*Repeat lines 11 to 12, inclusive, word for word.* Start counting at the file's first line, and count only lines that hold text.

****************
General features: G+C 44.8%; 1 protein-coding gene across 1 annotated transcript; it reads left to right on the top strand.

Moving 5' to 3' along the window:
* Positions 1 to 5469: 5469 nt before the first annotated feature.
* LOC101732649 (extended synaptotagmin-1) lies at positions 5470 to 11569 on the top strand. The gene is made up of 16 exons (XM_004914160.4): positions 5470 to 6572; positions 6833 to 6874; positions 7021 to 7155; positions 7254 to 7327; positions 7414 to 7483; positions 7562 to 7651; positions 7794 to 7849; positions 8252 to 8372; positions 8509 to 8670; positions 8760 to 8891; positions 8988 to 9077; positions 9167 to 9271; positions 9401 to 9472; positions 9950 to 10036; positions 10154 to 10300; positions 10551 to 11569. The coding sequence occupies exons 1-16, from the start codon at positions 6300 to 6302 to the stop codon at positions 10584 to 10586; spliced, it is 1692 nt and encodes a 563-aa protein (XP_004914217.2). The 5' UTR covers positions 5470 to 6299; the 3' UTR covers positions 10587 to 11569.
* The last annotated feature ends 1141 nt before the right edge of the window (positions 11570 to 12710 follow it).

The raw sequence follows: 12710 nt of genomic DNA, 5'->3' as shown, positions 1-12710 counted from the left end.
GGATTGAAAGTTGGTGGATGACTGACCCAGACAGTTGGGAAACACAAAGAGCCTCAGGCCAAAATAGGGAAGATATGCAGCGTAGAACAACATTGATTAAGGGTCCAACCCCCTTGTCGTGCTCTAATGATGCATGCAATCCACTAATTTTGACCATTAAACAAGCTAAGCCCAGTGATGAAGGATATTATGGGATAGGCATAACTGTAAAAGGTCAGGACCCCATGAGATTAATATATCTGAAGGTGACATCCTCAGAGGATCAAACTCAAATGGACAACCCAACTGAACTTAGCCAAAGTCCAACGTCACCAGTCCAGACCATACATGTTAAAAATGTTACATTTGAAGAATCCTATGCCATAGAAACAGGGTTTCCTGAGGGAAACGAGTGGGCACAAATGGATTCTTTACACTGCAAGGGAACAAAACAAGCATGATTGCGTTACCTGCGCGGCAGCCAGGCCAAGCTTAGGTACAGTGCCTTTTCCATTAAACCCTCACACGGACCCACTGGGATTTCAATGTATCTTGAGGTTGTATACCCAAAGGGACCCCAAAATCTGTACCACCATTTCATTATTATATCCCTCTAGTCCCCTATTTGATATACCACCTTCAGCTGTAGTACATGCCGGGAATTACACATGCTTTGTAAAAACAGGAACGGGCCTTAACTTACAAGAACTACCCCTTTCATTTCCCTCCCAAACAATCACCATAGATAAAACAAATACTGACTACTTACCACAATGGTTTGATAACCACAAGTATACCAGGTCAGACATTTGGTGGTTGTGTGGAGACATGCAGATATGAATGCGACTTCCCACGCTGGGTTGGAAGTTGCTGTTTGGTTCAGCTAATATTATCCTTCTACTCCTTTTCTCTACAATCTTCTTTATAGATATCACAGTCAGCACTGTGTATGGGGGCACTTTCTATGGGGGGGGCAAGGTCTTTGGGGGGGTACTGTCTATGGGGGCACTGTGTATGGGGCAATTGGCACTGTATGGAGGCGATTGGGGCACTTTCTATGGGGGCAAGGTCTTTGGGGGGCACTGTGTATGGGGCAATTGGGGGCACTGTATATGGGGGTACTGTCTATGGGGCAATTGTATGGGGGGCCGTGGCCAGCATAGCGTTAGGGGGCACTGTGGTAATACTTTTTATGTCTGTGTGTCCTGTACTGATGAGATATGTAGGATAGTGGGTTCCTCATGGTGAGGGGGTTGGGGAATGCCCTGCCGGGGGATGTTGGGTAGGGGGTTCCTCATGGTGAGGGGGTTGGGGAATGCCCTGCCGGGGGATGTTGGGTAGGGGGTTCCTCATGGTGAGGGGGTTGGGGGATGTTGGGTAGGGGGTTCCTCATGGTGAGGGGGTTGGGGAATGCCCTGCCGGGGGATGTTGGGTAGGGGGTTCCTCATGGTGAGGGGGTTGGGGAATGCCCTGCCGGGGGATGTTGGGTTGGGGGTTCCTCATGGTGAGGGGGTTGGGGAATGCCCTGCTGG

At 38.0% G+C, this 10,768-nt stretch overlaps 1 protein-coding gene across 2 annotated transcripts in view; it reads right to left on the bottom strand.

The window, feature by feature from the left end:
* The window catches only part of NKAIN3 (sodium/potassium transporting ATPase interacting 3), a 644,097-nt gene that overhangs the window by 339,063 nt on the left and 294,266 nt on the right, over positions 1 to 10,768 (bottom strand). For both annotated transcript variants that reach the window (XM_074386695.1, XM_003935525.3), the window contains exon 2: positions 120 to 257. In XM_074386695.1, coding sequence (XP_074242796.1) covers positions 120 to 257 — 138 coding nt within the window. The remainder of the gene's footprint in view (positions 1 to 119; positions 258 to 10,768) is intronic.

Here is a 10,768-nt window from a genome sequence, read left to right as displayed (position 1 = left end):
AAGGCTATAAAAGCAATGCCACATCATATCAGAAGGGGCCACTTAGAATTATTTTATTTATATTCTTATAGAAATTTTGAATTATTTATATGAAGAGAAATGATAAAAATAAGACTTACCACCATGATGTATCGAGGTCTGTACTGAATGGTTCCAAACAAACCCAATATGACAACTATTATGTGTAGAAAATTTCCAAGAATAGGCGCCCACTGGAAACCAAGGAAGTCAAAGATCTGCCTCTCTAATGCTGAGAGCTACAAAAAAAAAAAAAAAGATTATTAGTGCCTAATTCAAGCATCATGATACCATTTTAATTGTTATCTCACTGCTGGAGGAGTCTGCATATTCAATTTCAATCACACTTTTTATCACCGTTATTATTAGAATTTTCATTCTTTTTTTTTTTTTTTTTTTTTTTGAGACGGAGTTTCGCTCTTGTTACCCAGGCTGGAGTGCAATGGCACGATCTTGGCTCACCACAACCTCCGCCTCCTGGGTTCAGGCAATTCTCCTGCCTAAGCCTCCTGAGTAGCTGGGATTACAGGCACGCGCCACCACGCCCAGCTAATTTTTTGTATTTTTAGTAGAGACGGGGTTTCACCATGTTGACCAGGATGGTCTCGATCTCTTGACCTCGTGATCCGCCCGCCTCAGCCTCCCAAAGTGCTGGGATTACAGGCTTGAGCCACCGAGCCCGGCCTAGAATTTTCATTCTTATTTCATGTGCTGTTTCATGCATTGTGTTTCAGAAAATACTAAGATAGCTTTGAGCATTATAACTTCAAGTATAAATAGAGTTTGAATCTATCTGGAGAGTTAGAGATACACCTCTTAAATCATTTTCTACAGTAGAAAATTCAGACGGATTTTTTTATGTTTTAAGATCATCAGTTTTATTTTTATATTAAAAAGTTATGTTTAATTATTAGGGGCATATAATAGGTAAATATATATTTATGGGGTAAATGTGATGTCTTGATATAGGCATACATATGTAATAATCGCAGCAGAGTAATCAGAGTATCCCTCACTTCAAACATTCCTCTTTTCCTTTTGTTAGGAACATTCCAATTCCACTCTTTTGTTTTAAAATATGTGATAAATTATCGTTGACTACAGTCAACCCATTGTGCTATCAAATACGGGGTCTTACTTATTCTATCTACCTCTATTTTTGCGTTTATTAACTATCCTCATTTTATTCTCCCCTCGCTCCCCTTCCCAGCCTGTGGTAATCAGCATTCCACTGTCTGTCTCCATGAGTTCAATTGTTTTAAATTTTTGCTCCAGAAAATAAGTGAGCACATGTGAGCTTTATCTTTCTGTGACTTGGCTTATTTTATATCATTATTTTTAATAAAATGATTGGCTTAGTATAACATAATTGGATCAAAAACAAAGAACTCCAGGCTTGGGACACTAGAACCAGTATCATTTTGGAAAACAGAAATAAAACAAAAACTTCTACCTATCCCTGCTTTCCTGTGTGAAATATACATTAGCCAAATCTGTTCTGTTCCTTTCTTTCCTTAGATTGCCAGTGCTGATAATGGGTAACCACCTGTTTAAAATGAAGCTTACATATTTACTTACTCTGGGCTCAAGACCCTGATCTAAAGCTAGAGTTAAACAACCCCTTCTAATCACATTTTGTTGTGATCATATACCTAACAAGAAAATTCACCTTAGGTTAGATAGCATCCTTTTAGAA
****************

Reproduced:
Here is a 10,768-nt window from a genome sequence, read left to right as displayed (position 1 = left end):
AAGGCTATAAAAGCAATGCCACATCATATCAGAAGGGGCCACTTAGAATTATTTTATTTATATTCTTATAGAAATTTTGAATTATTTATATGAAGAGAAATGATAAAAATAAGACTTACCACCATGATGTATCGAGGTCTGTACTGAATGGTTCCAAACAAACCCAATATGACAACTATTATGTGTAGAAAATTTCCAAGAATAGGCGCCCACTGGAAACCAAGGAAGTCAAAGATCTGCCTCTCTAATGCTGAGAGCTACAAAAAAAAAAAAAAAGATTATTAGTGCCTAATTCAAGCATCATGATACCATTTTAATTGTTATCTCACTGCTGGAGGAGTCTGCATATTCAATTTCAATCACACTTTTTATCACCGTTATTATTAGAATTTTCATTCTTTTTTTTTTTTTTTTTTTTTTTGAGACGGAGTTTCGCTCTTGTTACCCAGGCTGGAGTGCAATGGCACGATCTTGGCTCACCACAACCTCCGCCTCCTGGGTTCAGGCAATTCTCCTGCCTAAGCCTCCTGAGTAGCTGGGATTACAGGCACGCGCCACCACGCCCAGCTAATTTTTTGTATTTTTAGTAGAGACGGGGTTTCACCATGTTGACCAGGATGGTCTCGATCTCTTGACCTCGTGATCCGCCCGCCTCAGCCTCCCAAAGTGCTGGGATTACAGGCTTGAGCCACCGAGCCCGGCCTAGAATTTTCATTCTTATTTCATGTGCTGTTTCATGCATTGTGTTTCAGAAAATACTAAGATAGCTTTGAGCATTATAACTTCAAGTATAAATAGAGTTTGAATCTATCTGGAGAGTTAGAGATACACCTCTTAAATCATTTTCTACAGTAGAAAATTCAGACGGATTTTTTTATGTTTTAAGATCATCAGTTTTATTTTTATATTAAAAAGTTATGTTTAATTATTAGGGGCATATAATAGGTAAATATATATTTATGGGGTAAATGTGATGTCTTGATATAGGCATACATATGTAATAATCGCAGCAGAGTAATCAGAGTATCCCTCACTTCAAACATTCCTCTTTTCCTTTTGTTAGGAACATTCCAATTCCACTCTTTTGTTTTAAAATATGTGATAAATTATCGTTGACTACAGTCAACCCATTGTGCTATCAAATACGGGGTCTTACTTATTCTATCTACCTCTATTTTTGCGTTTATTAACTATCCTCATTTTATTCTCCCCTCGCTCCCCTTCCCAGCCTGTGGTAATCAGCATTCCACTGTCTGTCTCCATGAGTTCAATTGTTTTAAATTTTTGCTCCAGAAAATAAGTGAGCACATGTGAGCTTTATCTTTCTGTGACTTGGCTTATTTTATATCATTATTTTTAATAAAATGATTGGCTTAGTATAACATAATTGGATCAAAAACAAAGAACTCCAGGCTTGGGACACTAGAACCAGTATCATTTTGGAAAACAGAAATAAAACAAAAACTTCTACCTATCCCTGCTTTCCTGTGTGAAATATACATTAGCCAAATCTGTTCTGTTCCTTTCTTTCCTTAGATTGCCAGTGCTGATAATGGGTAACCACCTGTTTAAAATGAAGCTTACATATTTACTTACTCTGGGCTCAAGACCCTGATCTAAAGCTAGAGTTAAACAACCCCTTCTAATCACATTTTGTTGTGATCATATACCTAACAAGAAAATTCACCTTAGGTTAGATAGCATCCTTTTAGAA